“I want to make sure his pre-race blood, weight and hydration is good but I certainly couldn’t see any reason why we shouldn’t accept (yesterday) for Saturday when it gives us another 72 hours to work out what to do.

“It is bit early to tell because it has only been 48 hours since he raced on Monday, but he certainly seems to be quite upbeat since the run.”

This story Administrator ready to work first appeared on Nanjing Night Net.

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Inquest into toddler’s disappearance hears of mysterious ‘wolfman’

LEONIE HUTCHINSONKATE Hutchinson repeatedly spoke of a mysterious wolfman and sacrifices in the years leading up to having missing daughter Leonie, an inquest heard today.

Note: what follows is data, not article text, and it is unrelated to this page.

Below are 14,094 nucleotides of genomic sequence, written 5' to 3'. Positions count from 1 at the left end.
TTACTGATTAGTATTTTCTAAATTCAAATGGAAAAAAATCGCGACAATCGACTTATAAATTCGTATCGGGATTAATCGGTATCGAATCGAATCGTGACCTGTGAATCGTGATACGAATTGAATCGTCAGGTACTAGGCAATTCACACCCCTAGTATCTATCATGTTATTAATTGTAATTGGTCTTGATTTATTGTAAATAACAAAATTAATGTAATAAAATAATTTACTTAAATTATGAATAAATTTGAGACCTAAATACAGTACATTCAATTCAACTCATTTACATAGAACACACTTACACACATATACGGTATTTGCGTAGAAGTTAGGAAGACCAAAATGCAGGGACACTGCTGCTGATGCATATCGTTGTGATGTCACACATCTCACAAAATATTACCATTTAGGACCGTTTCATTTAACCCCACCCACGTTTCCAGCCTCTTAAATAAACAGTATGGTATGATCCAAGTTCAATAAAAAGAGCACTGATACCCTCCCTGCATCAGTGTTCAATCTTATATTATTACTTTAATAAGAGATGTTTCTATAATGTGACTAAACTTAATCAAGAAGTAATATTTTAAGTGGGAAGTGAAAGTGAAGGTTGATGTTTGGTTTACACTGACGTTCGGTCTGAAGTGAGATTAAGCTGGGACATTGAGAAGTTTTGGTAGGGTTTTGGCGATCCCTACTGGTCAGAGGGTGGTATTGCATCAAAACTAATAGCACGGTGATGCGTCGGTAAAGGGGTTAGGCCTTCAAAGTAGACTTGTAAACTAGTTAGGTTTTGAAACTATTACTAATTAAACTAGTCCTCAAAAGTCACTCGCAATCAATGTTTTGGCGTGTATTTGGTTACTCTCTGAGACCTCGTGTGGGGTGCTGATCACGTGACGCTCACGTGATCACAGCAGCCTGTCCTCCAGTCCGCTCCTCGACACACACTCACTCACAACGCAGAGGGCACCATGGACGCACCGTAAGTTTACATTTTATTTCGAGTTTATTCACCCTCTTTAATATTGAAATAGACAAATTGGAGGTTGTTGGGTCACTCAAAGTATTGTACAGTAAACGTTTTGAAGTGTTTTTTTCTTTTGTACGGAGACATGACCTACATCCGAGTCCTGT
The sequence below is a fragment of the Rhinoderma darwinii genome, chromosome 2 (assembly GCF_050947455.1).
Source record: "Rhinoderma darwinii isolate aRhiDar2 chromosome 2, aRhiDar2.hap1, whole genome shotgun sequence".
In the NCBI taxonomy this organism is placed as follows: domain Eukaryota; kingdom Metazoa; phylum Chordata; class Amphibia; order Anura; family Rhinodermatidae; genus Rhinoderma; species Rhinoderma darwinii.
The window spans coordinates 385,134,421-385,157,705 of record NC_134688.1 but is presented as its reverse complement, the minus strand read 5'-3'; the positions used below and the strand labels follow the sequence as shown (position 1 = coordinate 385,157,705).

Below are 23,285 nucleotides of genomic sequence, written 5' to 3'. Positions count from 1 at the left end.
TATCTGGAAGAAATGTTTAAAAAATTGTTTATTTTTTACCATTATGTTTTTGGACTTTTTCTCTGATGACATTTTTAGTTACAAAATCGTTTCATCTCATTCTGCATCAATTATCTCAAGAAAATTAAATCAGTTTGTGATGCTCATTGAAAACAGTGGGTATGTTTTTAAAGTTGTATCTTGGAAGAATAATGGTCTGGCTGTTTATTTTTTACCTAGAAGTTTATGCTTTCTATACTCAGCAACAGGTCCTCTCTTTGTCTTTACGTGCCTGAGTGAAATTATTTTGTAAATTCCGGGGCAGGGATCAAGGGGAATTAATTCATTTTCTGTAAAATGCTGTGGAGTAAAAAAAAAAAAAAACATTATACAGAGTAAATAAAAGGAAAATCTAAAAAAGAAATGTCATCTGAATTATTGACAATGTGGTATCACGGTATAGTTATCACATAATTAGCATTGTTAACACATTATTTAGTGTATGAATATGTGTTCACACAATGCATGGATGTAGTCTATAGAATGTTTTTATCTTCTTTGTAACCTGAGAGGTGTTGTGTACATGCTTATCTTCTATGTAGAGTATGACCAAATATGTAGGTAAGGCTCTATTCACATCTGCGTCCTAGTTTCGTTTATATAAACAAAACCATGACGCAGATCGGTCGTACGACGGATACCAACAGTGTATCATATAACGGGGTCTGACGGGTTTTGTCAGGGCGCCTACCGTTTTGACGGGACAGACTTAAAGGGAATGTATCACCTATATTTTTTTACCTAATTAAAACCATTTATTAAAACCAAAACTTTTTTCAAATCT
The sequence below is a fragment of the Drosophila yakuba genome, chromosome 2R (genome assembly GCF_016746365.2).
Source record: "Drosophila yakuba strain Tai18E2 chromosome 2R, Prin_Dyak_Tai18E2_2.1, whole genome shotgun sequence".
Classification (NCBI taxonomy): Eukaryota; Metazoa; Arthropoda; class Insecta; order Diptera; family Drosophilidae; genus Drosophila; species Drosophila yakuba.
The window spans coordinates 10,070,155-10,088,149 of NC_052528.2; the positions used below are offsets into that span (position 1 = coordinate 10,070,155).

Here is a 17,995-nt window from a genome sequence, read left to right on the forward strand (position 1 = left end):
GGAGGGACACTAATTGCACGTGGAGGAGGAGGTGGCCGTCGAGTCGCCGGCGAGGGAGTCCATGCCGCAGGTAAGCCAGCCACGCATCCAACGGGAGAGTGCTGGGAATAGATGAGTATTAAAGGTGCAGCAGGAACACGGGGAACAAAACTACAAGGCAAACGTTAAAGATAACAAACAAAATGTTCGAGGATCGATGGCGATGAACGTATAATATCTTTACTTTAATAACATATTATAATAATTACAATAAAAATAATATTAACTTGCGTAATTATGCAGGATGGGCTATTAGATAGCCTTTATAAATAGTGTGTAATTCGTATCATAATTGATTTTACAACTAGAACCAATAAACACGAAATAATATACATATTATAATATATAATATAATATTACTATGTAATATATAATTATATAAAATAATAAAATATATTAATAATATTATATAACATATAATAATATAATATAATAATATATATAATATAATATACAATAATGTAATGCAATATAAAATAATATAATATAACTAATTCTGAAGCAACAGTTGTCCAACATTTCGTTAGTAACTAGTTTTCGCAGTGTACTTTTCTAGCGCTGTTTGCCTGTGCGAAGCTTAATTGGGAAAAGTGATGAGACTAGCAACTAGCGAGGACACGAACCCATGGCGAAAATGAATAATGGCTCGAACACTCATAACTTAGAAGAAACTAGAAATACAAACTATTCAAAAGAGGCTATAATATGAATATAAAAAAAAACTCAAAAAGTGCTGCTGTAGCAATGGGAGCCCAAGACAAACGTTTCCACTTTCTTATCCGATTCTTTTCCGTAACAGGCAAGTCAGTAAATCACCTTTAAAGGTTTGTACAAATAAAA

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Muswellbrook Coroners Court was today told of Ms Hutchinson delving into an alternative life involving tarot cards and science fiction before taking a ‘bad trip’ on the drug acid in the mid-1990s.

School friend Leah-Maree Blackwater denied when giving evidence this morning that she and Ms Hutchinson were involved in witchcraft or satanic rituals.

But Ms Blackwater told the inquest of Ms Hutchinson’s obsession with a mysterious ‘wolfman’.

”She started talking about the wolfman, the ‘chosen one’ and sacrifices and things like that,” she said.

Her father Allan Hanlon also told the court: ”She was frightened of the wolfman.

”She described him as having long black hair and riding a motorbike and he wasn’t a nice person at all.”

The inquest is looking into the disappearance and suspected death of Leonie Hutchinson in 2001.